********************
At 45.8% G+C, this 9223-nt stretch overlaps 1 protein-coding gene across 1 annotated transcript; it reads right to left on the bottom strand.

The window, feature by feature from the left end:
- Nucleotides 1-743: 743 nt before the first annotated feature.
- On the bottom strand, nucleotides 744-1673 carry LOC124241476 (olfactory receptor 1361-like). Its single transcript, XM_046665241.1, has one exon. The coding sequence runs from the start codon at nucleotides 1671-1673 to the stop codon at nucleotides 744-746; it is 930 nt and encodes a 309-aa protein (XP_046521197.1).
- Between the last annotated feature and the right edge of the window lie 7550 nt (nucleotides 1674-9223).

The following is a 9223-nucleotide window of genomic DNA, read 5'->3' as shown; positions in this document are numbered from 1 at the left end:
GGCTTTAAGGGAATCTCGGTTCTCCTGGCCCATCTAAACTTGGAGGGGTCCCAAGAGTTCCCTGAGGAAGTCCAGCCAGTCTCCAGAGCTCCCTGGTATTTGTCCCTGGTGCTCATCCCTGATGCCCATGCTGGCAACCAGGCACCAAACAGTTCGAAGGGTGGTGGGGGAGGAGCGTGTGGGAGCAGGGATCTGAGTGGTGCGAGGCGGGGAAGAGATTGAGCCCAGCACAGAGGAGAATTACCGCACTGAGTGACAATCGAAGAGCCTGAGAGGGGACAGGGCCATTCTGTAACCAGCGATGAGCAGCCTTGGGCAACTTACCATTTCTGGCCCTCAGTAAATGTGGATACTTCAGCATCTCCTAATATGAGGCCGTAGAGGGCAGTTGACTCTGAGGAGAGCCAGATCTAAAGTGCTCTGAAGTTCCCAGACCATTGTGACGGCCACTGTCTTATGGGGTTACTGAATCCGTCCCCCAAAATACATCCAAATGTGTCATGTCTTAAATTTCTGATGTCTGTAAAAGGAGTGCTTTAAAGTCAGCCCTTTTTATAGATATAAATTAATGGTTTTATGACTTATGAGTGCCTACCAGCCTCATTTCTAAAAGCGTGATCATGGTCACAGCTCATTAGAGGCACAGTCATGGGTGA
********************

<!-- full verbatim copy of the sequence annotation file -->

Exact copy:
At 45.8% G+C, this 9223-nt stretch overlaps 1 protein-coding gene across 1 annotated transcript; it reads right to left on the bottom strand.

The window, feature by feature from the left end:
- Nucleotides 1-743: 743 nt before the first annotated feature.
- On the bottom strand, nucleotides 744-1673 carry LOC124241476 (olfactory receptor 1361-like). Its single transcript, XM_046665241.1, has one exon. The coding sequence runs from the start codon at nucleotides 1671-1673 to the stop codon at nucleotides 744-746; it is 930 nt and encodes a 309-aa protein (XP_046521197.1).
- Between the last annotated feature and the right edge of the window lie 7550 nt (nucleotides 1674-9223).

The following is a 9223-nucleotide window of genomic DNA, read 5'->3' as shown; positions in this document are numbered from 1 at the left end:
GGCTTTAAGGGAATCTCGGTTCTCCTGGCCCATCTAAACTTGGAGGGGTCCCAAGAGTTCCCTGAGGAAGTCCAGCCAGTCTCCAGAGCTCCCTGGTATTTGTCCCTGGTGCTCATCCCTGATGCCCATGCTGGCAACCAGGCACCAAACAGTTCGAAGGGTGGTGGGGGAGGAGCGTGTGGGAGCAGGGATCTGAGTGGTGCGAGGCGGGGAAGAGATTGAGCCCAGCACAGAGGAGAATTACCGCACTGAGTGACAATCGAAGAGCCTGAGAGGGGACAGGGCCATTCTGTAACCAGCGATGAGCAGCCTTGGGCAACTTACCATTTCTGGCCCTCAGTAAATGTGGATACTTCAGCATCTCCTAATATGAGGCCGTAGAGGGCAGTTGACTCTGAGGAGAGCCAGATCTAAAGTGCTCTGAAGTTCCCAGACCATTGTGACGGCCACTGTCTTATGGGGTTACTGAATCCGTCCCCCAAAATACATCCAAATGTGTCATGTCTTAAATTTCTGATGTCTGTAAAAGGAGTGCTTTAAAGTCAGCCCTTTTTATAGATATAAATTAATGGTTTTATGACTTATGAGTGCCTACCAGCCTCATTTCTAAAAGCGTGATCATGGTCACAGCTCATTAGAGGCACAGTCATGGGTGA